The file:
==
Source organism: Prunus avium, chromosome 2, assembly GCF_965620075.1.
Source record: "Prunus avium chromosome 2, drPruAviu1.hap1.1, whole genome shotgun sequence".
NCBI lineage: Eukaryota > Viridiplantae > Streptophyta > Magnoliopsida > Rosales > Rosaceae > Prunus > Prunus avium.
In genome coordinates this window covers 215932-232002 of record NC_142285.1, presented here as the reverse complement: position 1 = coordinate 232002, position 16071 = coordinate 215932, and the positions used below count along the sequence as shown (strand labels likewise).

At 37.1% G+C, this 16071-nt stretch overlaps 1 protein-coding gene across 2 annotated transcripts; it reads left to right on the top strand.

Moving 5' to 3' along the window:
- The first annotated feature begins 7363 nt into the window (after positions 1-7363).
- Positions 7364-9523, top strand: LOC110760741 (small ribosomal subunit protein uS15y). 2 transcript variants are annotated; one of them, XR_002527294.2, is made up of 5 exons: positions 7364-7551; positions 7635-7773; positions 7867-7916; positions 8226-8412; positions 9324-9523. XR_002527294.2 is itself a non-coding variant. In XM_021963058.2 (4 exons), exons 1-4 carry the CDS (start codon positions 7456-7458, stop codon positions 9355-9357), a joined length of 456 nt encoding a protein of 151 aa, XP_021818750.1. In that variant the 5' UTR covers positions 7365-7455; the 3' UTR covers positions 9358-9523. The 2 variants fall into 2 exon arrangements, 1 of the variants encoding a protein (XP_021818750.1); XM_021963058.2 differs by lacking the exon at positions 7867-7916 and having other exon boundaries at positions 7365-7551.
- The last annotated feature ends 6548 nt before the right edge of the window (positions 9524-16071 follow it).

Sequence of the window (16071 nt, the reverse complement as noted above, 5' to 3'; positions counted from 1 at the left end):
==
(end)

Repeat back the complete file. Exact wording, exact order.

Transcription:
Source organism: Prunus avium, chromosome 2, assembly GCF_965620075.1.
Source record: "Prunus avium chromosome 2, drPruAviu1.hap1.1, whole genome shotgun sequence".
NCBI lineage: Eukaryota > Viridiplantae > Streptophyta > Magnoliopsida > Rosales > Rosaceae > Prunus > Prunus avium.
In genome coordinates this window covers 215932-232002 of record NC_142285.1, presented here as the reverse complement: position 1 = coordinate 232002, position 16071 = coordinate 215932, and the positions used below count along the sequence as shown (strand labels likewise).

At 37.1% G+C, this 16071-nt stretch overlaps 1 protein-coding gene across 2 annotated transcripts; it reads left to right on the top strand.

Moving 5' to 3' along the window:
- The first annotated feature begins 7363 nt into the window (after positions 1-7363).
- Positions 7364-9523, top strand: LOC110760741 (small ribosomal subunit protein uS15y). 2 transcript variants are annotated; one of them, XR_002527294.2, is made up of 5 exons: positions 7364-7551; positions 7635-7773; positions 7867-7916; positions 8226-8412; positions 9324-9523. XR_002527294.2 is itself a non-coding variant. In XM_021963058.2 (4 exons), exons 1-4 carry the CDS (start codon positions 7456-7458, stop codon positions 9355-9357), a joined length of 456 nt encoding a protein of 151 aa, XP_021818750.1. In that variant the 5' UTR covers positions 7365-7455; the 3' UTR covers positions 9358-9523. The 2 variants fall into 2 exon arrangements, 1 of the variants encoding a protein (XP_021818750.1); XM_021963058.2 differs by lacking the exon at positions 7867-7916 and having other exon boundaries at positions 7365-7551.
- The last annotated feature ends 6548 nt before the right edge of the window (positions 9524-16071 follow it).

Sequence of the window (16071 nt, the reverse complement as noted above, 5' to 3'; positions counted from 1 at the left end):